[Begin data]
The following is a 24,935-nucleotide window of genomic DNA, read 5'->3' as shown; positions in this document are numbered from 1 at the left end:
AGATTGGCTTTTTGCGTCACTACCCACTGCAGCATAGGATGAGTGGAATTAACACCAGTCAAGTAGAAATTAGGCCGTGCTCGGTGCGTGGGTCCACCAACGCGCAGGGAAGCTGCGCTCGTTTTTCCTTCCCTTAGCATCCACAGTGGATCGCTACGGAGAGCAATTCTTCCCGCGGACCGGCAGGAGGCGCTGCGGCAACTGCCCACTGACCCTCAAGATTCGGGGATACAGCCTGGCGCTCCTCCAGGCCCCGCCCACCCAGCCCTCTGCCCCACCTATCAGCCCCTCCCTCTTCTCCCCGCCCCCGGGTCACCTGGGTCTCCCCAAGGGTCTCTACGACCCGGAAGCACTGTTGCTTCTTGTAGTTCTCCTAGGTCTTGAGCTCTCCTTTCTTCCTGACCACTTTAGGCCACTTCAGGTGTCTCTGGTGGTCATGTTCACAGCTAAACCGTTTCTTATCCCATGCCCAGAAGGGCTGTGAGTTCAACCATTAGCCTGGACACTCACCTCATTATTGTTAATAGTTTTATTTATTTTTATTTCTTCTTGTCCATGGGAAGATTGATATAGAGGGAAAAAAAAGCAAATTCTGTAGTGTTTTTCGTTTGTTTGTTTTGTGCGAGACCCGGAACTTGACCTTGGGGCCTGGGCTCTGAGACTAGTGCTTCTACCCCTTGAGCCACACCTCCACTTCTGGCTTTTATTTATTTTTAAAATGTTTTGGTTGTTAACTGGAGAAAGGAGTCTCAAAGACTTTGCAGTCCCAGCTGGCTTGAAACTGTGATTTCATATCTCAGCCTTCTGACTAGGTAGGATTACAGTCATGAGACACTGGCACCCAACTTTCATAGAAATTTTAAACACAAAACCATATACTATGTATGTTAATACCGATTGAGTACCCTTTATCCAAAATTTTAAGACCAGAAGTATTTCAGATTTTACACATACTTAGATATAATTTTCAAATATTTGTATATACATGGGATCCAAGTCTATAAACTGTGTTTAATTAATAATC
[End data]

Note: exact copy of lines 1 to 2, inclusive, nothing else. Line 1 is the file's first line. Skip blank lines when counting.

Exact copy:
The following is a 24,935-nucleotide window of genomic DNA, read 5'->3' as shown; positions in this document are numbered from 1 at the left end:
AGATTGGCTTTTTGCGTCACTACCCACTGCAGCATAGGATGAGTGGAATTAACACCAGTCAAGTAGAAATTAGGCCGTGCTCGGTGCGTGGGTCCACCAACGCGCAGGGAAGCTGCGCTCGTTTTTCCTTCCCTTAGCATCCACAGTGGATCGCTACGGAGAGCAATTCTTCCCGCGGACCGGCAGGAGGCGCTGCGGCAACTGCCCACTGACCCTCAAGATTCGGGGATACAGCCTGGCGCTCCTCCAGGCCCCGCCCACCCAGCCCTCTGCCCCACCTATCAGCCCCTCCCTCTTCTCCCCGCCCCCGGGTCACCTGGGTCTCCCCAAGGGTCTCTACGACCCGGAAGCACTGTTGCTTCTTGTAGTTCTCCTAGGTCTTGAGCTCTCCTTTCTTCCTGACCACTTTAGGCCACTTCAGGTGTCTCTGGTGGTCATGTTCACAGCTAAACCGTTTCTTATCCCATGCCCAGAAGGGCTGTGAGTTCAACCATTAGCCTGGACACTCACCTCATTATTGTTAATAGTTTTATTTATTTTTATTTCTTCTTGTCCATGGGAAGATTGATATAGAGGGAAAAAAAAGCAAATTCTGTAGTGTTTTTCGTTTGTTTGTTTTGTGCGAGACCCGGAACTTGACCTTGGGGCCTGGGCTCTGAGACTAGTGCTTCTACCCCTTGAGCCACACCTCCACTTCTGGCTTTTATTTATTTTTAAAATGTTTTGGTTGTTAACTGGAGAAAGGAGTCTCAAAGACTTTGCAGTCCCAGCTGGCTTGAAACTGTGATTTCATATCTCAGCCTTCTGACTAGGTAGGATTACAGTCATGAGACACTGGCACCCAACTTTCATAGAAATTTTAAACACAAAACCATATACTATGTATGTTAATACCGATTGAGTACCCTTTATCCAAAATTTTAAGACCAGAAGTATTTCAGATTTTACACATACTTAGATATAATTTTCAAATATTTGTATATACATGGGATCCAAGTCTATAAACTGTGTTTAATTAATAATC